To meet new requirements, ASB participants host events
Participants in Alternative Spring Break trips have recently mobilized, hosting a dance party in Collis Common Ground and bake sales in Novack Cafe to raise money for program expenses. For the first time, this year the Tucker Foundation required each group to raise $300 toward the cost of its trip.
Six service-oriented trips organized through the Tucker foundation, sending students to the Dominican Republic, Florida, West Virginia, Colorado, Ohio and Washington, D.C.
On the trips, students work on community housing, health and education projects, said program manager for service trips Adam Knowlton-Young.
In the past, Tucker required students to pay a $200 fee, for which the foundation offered $100 scholarships. The foundation also suggested that trip members raise $500 to help meet program costs.
However, Knowlton-Young said that in his experience, groups rarely met the $500 goal.
This year, while each student must still pay the $200 fee, groups are also required to raise $300 or split the remainder out-of-pocket, regardless of which program they participate in.
Students can also apply for a $100 scholarship to mitigate their individual program fee, Knowlton-Young said.
Katie Chung ’14, who participated in the Dominican Republic trip last year and will co-lead the same trip this year, said that because the $500 fundraising goal was not enforced last year, meeting it was not a priority. She said her group did not make an organized effort and that not all trip members were engaged in the process.
The shift this year, Chung said, caused her group to change how it approached raising money. This year, the group traveling to the Dominican Republic organized a dance party alongside members of the Florida trip, during which students learn about migrant worker issues.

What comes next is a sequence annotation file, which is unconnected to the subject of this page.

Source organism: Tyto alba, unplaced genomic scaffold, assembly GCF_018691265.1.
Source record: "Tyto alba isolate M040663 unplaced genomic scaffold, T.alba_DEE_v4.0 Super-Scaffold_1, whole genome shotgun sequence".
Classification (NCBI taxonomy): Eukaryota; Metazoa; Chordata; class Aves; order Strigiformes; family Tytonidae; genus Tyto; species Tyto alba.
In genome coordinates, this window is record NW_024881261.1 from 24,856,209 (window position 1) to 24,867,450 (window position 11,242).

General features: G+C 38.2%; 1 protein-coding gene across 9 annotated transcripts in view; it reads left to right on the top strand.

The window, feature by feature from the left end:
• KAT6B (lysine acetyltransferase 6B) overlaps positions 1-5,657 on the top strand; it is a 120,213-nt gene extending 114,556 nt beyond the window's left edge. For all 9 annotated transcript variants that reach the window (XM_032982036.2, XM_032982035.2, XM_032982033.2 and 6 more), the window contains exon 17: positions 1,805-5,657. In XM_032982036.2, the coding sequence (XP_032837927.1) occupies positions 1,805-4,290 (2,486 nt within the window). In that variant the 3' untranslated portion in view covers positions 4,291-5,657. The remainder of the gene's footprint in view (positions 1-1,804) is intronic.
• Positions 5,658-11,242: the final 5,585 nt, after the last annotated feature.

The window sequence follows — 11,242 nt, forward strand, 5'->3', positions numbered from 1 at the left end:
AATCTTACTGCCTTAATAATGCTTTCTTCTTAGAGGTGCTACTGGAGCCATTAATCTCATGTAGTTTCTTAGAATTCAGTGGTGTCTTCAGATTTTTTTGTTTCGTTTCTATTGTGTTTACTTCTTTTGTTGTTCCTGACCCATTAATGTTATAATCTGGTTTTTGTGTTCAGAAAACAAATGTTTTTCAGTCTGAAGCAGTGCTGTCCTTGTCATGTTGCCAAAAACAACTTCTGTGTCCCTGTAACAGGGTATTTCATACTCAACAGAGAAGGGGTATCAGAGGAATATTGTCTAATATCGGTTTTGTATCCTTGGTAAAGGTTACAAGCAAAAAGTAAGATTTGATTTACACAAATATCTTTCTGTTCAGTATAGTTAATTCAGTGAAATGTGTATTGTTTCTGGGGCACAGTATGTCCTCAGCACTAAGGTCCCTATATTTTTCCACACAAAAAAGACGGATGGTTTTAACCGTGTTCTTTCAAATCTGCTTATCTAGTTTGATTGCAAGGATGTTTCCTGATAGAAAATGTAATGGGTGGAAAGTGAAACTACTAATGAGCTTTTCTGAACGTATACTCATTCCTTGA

The two groups hosted the “Noche de Sabor,” or “Night of Flavor,” on Feb. 21. The event included salsa, merengue and tango dance lessons led by trip participants and ended in a dance party, said Goodwill Batalingaya ’16, who is also leading the Dominican Republic trip. Tickets cost $5 for singles and $8 for couples.
The event raised $429 dollars in total for the two trips, Batalingaya said.
Chung said her group will supplement the funds raised at the dance event with a doughnut sale in Novack this Friday.
Knowlton-Young said that the most successful fundraisers are ones, like “Noche de Sabor,” that incorporate the themes of a specific trip. More common, he said, are food sales in well-trafficked spots on campus, like Novack. This term, different Alternative Spring Break groups have sold ramen, Wendy’s hamburgers, Indian tacos and baked goods.
Sarah Ogren ’16, who will participate in the Washington, D.C., program, said that her trip divided its members into three groups, each responsible for raising $100. Her team sold Wendy’s hamburgers last Saturday. The Denver group will also host a bake sale, Shannon Cleary ’16 said.
Tucker will pool the money raised by the groups to alleviate costs, including expenses for books, transportation and accommodation, for all six programs, Knowlton-Young said.